The experiences I’ve had in Oculus Quest have been surprising and strange, magical and active. The Quest 2 looks to be walking that same path with its curated app store and self-contained ecosystem. The full-motion six degrees of freedom (6DoF) tracking, using four in-headset cameras, is all the same right now. The controllers are complex but well-designed. It’s more of a VR mini game console than anything, but its other tools — virtual big-screen computer monitors, fitness training software, immersive theater portals — could add dimensions you may not even have considered.
There are work tools in the Quest ecosystem, and ways to have virtual meetings:brings people into shared spaces with workflows and cloud storage tools. Virtual monitor apps like Immerse can turn the Quest into a virtual series of monitors for your real computer. Plug in a USB cable, and the (Oculus Link, which was in beta before, is coming out of beta alongside Quest 2), and work with a lot of Steam apps as well.
Still, the Quest doesn’t interface with Apple iOS or Google’s Android OS, although it pairs with a phone app like a smartwatch for some basic syncing and screen casting. You can’t just hop into a Zoom call or share a doc, and the flow between my virtual computer work life and the VR virtual flow isn’t there yet. I hope it can arrive because in my opinion, VR headsets should be more like immersive visual headphones. Right now they’re more like customized and different toolkits with positives (physical immersion) and negatives (no face-to-face camera conversation, and no easy work tools like a mouse and keyboard).
A great example of VR’s limits is the Quest 2’s. I can use my hands to reach out and touch things, controller-free, which is wild. But I can’t get physical feedback, and mastering the specific gestures needed to open an app, drag an object somewhere or type a response to a message feels extremely difficult.
The price: The $299 all-in cost is still not trivial, especially in an economic downturn. But I’m looking at the Quest after reviewing a $1,400 phone, so about $300 doesn’t seem so bad at all. Another consideration is that the step-up $399 version has 256GB of storage, up from the 128GB max on the previous Quest.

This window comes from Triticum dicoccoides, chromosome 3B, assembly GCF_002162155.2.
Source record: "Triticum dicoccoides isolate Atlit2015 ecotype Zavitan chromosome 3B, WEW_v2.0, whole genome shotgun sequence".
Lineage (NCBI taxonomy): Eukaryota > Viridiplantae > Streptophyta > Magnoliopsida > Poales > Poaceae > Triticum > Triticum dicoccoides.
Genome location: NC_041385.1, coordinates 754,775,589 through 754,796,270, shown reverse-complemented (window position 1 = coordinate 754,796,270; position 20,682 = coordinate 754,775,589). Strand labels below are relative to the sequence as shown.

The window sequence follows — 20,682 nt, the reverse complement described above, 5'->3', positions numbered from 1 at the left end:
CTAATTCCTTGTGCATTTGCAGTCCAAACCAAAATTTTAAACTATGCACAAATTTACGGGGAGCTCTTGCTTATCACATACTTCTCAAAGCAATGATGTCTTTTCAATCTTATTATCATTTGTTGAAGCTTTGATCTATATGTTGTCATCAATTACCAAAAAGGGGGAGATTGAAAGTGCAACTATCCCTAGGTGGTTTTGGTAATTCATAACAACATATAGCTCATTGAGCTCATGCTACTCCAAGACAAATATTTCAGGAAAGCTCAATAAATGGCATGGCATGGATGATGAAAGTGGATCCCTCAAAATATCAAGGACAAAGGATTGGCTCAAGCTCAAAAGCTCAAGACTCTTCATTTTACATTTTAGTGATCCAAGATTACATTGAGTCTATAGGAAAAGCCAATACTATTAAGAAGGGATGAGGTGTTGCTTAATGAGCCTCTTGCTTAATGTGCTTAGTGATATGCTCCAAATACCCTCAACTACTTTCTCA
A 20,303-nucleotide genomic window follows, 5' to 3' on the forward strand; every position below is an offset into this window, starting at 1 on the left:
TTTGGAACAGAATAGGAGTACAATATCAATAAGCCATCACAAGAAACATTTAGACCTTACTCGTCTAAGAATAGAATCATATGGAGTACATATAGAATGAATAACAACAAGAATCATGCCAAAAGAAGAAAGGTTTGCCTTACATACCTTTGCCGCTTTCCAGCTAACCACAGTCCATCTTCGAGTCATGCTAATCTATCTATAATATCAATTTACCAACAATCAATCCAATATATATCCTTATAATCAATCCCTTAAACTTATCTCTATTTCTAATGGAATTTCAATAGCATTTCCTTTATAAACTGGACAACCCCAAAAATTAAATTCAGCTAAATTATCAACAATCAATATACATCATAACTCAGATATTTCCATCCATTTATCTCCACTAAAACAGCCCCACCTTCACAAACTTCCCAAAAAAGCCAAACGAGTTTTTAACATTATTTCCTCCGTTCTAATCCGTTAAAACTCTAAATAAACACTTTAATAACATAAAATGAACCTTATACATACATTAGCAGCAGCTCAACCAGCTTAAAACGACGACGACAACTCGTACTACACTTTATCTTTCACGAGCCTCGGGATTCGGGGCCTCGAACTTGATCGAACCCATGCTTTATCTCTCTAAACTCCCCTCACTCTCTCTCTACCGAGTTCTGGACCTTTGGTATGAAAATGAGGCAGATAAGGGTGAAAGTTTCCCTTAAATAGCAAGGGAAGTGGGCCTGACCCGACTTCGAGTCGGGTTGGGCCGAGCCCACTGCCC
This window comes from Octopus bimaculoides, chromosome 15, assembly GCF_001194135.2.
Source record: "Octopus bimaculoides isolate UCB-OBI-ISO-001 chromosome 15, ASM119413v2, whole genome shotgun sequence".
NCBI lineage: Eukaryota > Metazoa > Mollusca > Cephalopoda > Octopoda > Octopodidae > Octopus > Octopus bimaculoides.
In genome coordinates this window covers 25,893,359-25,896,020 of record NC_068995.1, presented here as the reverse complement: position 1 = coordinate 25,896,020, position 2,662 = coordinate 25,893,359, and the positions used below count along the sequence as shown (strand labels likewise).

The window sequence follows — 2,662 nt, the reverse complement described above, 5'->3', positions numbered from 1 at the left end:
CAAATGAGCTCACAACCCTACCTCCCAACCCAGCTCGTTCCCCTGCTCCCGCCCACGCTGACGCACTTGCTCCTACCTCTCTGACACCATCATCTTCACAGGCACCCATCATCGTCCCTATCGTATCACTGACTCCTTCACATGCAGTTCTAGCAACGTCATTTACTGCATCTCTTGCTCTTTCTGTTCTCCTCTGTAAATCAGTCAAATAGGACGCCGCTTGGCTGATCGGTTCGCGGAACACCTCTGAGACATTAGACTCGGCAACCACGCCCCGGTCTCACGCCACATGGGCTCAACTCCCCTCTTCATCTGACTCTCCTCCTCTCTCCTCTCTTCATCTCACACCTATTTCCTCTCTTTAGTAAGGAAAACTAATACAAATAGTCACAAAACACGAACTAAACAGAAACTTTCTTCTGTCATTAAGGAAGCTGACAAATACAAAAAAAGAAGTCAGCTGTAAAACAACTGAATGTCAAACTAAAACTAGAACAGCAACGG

The display resolution: The new 1,832×1,920-per-eye pixel resolution is improved from the 1,400×1,600 on the older Quest, and it makes everything smoother, removing a lot of the “screen door” pixelation. The newer XR2 processor also cuts down on the lower-res halo on the edges of the display that happened previously due to fixed foveated rendering (which only made the center of the display look ultrasharp to help the older processor). It’s more universally clean and crisp now, even at the edges.
Built-in audio doesn’t need headphones: The ambient spatial audio that comes out of the side straps is pretty good, and I prefer it to using headphones. It sounds a bit better to me than the first Quest. There’s also a 3.5mm headphone jack.
The new XR2 chip could create far more advanced graphics and be used for improved room tracking and mixed reality: Right now, the Quest 2 runs the same Quest apps and has the same hand-tracking capabilities. The system should be able to run more advanced apps and evolve its room awareness and tracking skills. Qualcomm’s chip is several generations beyond what the previous Snapdragon 835 could offer, and has specialized computer vision AI. But that’s all theoretical; right now it’s running nicer-looking Quest games. A bunch of Quest games are already getting graphics upgrades, which make games look closer to approaching console or PC-level experiences.
The refresh rate is better, up to 90Hz: The first Quest could run at 72Hz, a bit less than PC VR headsets that can go to 90Hz. The faster the refresh rate, the smoother the experience. The Quest 2 can do 90Hz for home and browser apps, with app support and PC link support coming slowly over the next few months.
The size and weight: Facebook says the new Quest is 10% lighter (17.7 ounces, or 503 grams) and it’s also smaller. It’s still a pair of goggles, but it’s easier to carry around and wear. The basic flex straps are easier to pack down, too — the older Quest’s harder strap made it bulkier for travel.
The new controllers and their battery life: The revamped Oculus Touch controllers have the same buttons and analog sticks and triggers, like a split-apart PlayStation controller. But the new controllers are bigger and sturdier-feeling, and have a bigger button area with a thumb rest. The controllers still use AA batteries as opposed to being rechargeable, but last a lot longer on a single battery: they lasted on the included AA batteries for months. Also, the battery cover doesn’t randomly slide off like it sometimes does on the older Quest controllers.